How Art Transforms Neighborhoods
Panel Discussion moderated by Amanda Schmitt (Untitled's Director of Programming & Development)
with Donald and Mera Rubell and Deborah and Andy Rappaport
The Rubell Family Collection (RFC) was established in 1964 in New York City by Donald and Mera Rubell, and it is now one of the world’s largest, privately owned contemporary art collections. In 1993, The Rubells moved their collection to the Wynwood District in Miami, FL, and it has since been exhibited within a 40,000-square-foot repurposed Drug Enforcement Agency confiscated goods facility and is publicly accessible. The Contemporary Arts Foundation (CAF) was created in 1994 by Don and Mera Rubell with their son, Jason Rubell, to expand the RFC’s public mission inside the paradigm of a contemporary art museum.
After 23 years in Miami’s Wynwood district, the RFC will move to pioneer a new neighborhood in 2018, opening a new museum designed by Selldorf Architects, on a 2.5-acre campus in Miami’s Allapattah District.
Further west, in San Francisco’s historic Dogpatch district, entrepreneurs and art collectors Deborah and Andy Rappaport founded the Minnesota Street Project early in 2016. This project offers affordable and economically sustainable spaces for art galleries, artists and related nonprofits. Inhabiting three warehouses, the Project seeks to retain and strengthen San Francisco's contemporary art community in the short term, while developing an internationally recognized arts destination in the long term.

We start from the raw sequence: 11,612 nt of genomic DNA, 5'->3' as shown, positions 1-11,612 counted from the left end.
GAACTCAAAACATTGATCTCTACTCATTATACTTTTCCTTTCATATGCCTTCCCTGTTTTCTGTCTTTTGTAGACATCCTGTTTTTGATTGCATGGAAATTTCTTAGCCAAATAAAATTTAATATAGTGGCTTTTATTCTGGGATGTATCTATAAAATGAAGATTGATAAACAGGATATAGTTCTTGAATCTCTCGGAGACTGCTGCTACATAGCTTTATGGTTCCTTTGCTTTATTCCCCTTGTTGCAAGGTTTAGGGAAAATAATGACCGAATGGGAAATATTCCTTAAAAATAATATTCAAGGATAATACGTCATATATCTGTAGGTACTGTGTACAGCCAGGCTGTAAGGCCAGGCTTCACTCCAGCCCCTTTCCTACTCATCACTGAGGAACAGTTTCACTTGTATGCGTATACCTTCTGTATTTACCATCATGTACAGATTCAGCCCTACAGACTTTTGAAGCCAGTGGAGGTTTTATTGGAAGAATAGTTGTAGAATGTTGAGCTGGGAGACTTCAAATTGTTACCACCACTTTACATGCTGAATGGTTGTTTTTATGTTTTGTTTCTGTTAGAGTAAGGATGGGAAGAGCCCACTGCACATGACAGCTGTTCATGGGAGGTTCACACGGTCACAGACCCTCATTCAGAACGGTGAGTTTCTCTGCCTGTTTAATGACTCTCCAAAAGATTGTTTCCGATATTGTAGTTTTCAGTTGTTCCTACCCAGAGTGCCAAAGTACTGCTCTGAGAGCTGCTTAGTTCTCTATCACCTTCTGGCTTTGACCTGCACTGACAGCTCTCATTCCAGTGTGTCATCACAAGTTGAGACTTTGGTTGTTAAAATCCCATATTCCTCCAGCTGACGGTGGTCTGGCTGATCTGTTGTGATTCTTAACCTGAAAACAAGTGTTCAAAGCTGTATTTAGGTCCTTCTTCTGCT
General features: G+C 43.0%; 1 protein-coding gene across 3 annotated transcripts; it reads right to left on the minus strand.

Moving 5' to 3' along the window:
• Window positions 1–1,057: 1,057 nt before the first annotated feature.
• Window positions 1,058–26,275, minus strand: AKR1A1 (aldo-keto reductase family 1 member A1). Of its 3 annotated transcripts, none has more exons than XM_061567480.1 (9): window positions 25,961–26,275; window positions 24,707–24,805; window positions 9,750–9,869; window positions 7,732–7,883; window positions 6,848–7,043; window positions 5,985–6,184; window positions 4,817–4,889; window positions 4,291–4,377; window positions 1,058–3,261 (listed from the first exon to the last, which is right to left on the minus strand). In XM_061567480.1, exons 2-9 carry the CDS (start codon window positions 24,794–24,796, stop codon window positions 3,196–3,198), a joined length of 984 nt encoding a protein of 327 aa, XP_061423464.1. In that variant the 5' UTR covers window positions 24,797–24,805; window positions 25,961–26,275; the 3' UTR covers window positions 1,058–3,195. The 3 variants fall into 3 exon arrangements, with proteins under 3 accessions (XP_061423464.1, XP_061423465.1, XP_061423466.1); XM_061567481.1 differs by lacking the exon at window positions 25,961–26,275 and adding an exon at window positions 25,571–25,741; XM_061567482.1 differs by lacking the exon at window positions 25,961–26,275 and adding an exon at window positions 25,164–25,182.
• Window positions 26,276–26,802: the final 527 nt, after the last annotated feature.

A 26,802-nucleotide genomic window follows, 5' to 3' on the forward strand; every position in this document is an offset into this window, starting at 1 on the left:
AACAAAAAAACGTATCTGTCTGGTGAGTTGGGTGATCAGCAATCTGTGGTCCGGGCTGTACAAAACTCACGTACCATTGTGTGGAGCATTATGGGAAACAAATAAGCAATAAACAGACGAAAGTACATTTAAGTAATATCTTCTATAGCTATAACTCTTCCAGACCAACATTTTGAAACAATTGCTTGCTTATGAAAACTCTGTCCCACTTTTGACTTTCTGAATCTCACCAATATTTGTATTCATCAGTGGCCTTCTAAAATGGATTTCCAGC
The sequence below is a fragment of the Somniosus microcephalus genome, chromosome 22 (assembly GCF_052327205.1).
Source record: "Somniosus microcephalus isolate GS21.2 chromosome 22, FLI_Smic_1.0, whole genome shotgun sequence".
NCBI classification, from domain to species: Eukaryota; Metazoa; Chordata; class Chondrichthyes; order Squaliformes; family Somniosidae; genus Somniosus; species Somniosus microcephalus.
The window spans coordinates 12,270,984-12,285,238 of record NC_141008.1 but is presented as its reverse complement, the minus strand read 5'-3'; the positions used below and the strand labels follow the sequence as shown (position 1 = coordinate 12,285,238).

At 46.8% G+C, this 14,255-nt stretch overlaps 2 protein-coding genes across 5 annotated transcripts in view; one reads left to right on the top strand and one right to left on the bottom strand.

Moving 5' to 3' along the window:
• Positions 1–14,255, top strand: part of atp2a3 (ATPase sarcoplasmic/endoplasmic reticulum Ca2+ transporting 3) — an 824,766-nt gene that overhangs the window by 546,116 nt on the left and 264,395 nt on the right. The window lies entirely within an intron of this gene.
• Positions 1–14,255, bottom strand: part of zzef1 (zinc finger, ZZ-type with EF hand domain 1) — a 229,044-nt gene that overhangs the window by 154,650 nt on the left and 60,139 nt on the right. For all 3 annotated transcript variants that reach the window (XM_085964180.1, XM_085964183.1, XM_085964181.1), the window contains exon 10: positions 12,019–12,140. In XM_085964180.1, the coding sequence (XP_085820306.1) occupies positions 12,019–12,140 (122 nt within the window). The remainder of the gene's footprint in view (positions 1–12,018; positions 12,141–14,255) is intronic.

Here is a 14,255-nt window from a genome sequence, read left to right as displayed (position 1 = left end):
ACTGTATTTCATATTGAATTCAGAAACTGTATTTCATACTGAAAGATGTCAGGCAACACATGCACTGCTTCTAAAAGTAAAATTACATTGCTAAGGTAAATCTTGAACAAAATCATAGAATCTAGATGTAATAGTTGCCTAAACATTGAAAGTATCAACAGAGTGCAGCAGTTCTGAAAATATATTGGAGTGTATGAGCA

The Minnesota Street Project was inspired by the the Rappaport’s belief that philanthropic support for the arts today requires an alternate model—one suited to the innovative nature of Silicon Valley and the region as a whole. Their vision of a dynamic, self-sustaining enterprise that shares its economic success with arts businesses and professionals aims to encourage heightened support for the arts from newcomer and established patrons alike.
Today these two inspiring couples from the United States’ East and West Coast will join in conversation on the topic of how the presence of contemporary can transform a neighborhood, discussing the past, present, and future of their ventures in Miami’s Wynwood and Allapattah districts, and San Francisco’s Dogpatch, where the inaugural edition of Untitled, San Francisco is also taking place.